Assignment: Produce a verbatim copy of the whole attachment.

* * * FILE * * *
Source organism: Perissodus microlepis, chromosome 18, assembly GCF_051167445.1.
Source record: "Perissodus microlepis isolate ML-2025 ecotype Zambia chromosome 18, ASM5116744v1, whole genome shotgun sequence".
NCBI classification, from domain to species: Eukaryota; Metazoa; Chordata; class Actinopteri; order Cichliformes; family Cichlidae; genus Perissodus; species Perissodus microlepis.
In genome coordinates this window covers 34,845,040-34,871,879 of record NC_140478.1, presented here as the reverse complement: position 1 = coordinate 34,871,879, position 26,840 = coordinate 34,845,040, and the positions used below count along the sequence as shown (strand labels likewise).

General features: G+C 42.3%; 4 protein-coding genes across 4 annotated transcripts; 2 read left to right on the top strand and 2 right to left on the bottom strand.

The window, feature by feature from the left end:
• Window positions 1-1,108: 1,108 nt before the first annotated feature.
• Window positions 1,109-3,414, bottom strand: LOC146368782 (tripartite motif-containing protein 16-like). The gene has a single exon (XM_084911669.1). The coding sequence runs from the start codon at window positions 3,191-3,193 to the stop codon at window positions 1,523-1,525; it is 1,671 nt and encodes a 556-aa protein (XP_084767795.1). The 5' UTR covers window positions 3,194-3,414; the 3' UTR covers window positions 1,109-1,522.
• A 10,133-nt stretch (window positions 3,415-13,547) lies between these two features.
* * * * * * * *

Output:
Source organism: Perissodus microlepis, chromosome 18, assembly GCF_051167445.1.
Source record: "Perissodus microlepis isolate ML-2025 ecotype Zambia chromosome 18, ASM5116744v1, whole genome shotgun sequence".
NCBI classification, from domain to species: Eukaryota; Metazoa; Chordata; class Actinopteri; order Cichliformes; family Cichlidae; genus Perissodus; species Perissodus microlepis.
In genome coordinates this window covers 34,845,040-34,871,879 of record NC_140478.1, presented here as the reverse complement: position 1 = coordinate 34,871,879, position 26,840 = coordinate 34,845,040, and the positions used below count along the sequence as shown (strand labels likewise).

General features: G+C 42.3%; 4 protein-coding genes across 4 annotated transcripts; 2 read left to right on the top strand and 2 right to left on the bottom strand.

The window, feature by feature from the left end:
• Window positions 1-1,108: 1,108 nt before the first annotated feature.
• Window positions 1,109-3,414, bottom strand: LOC146368782 (tripartite motif-containing protein 16-like). The gene has a single exon (XM_084911669.1). The coding sequence runs from the start codon at window positions 3,191-3,193 to the stop codon at window positions 1,523-1,525; it is 1,671 nt and encodes a 556-aa protein (XP_084767795.1). The 5' UTR covers window positions 3,194-3,414; the 3' UTR covers window positions 1,109-1,522.
• A 10,133-nt stretch (window positions 3,415-13,547) lies between these two features.